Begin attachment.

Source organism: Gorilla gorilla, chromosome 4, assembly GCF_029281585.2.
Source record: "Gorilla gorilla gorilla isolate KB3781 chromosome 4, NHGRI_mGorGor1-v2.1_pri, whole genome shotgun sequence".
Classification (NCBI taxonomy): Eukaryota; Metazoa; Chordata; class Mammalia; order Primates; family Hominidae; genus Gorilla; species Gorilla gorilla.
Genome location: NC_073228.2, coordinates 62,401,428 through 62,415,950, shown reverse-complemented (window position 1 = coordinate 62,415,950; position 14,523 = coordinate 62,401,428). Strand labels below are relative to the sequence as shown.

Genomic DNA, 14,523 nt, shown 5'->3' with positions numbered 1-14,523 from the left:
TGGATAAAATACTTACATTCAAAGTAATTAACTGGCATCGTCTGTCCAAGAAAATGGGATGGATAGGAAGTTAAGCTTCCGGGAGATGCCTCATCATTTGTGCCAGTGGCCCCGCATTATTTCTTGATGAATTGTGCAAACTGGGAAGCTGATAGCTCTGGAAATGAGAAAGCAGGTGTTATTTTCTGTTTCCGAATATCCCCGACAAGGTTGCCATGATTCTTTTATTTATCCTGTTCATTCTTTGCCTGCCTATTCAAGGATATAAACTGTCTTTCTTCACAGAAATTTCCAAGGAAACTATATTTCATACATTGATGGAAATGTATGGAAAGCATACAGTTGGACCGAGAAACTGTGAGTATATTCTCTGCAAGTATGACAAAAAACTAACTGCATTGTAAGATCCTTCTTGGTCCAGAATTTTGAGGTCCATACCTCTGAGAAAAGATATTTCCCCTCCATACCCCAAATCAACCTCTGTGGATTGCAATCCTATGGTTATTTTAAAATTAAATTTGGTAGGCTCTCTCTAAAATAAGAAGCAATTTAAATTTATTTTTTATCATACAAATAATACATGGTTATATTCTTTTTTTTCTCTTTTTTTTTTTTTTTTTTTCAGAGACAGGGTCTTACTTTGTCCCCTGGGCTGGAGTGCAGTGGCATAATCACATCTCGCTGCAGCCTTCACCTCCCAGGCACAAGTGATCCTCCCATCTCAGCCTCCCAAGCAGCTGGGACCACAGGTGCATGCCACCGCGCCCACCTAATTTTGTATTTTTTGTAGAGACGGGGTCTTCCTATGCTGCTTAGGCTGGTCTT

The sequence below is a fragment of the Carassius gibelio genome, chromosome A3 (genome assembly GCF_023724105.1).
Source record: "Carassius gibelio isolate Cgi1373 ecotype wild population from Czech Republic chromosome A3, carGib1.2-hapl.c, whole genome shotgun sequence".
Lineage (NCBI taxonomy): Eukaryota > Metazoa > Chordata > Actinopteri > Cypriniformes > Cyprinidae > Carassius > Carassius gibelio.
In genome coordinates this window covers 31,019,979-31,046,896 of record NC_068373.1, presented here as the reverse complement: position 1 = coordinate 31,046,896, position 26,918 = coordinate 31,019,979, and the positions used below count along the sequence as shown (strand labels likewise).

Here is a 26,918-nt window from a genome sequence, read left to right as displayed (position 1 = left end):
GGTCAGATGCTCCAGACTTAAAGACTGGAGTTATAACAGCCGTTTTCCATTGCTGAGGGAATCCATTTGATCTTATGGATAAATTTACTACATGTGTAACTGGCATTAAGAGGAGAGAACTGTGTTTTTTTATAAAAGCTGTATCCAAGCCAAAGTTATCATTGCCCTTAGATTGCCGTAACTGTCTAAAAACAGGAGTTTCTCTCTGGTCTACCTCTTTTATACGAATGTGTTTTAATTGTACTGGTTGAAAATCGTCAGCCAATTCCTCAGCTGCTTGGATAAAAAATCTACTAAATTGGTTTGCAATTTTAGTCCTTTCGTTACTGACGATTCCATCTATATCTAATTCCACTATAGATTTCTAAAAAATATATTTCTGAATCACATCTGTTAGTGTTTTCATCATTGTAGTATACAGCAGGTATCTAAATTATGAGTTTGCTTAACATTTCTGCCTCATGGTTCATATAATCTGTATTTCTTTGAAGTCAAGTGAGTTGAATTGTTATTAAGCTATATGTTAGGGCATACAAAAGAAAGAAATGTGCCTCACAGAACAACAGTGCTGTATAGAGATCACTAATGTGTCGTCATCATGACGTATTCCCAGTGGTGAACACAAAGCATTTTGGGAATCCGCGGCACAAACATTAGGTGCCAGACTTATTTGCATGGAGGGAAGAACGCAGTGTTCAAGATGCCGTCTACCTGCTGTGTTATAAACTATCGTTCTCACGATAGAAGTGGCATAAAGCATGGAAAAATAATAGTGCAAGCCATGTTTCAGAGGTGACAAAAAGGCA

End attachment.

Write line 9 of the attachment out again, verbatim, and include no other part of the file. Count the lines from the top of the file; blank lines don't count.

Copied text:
Lineage (NCBI taxonomy): Eukaryota > Metazoa > Chordata > Actinopteri > Cypriniformes > Cyprinidae > Carassius > Carassius gibelio.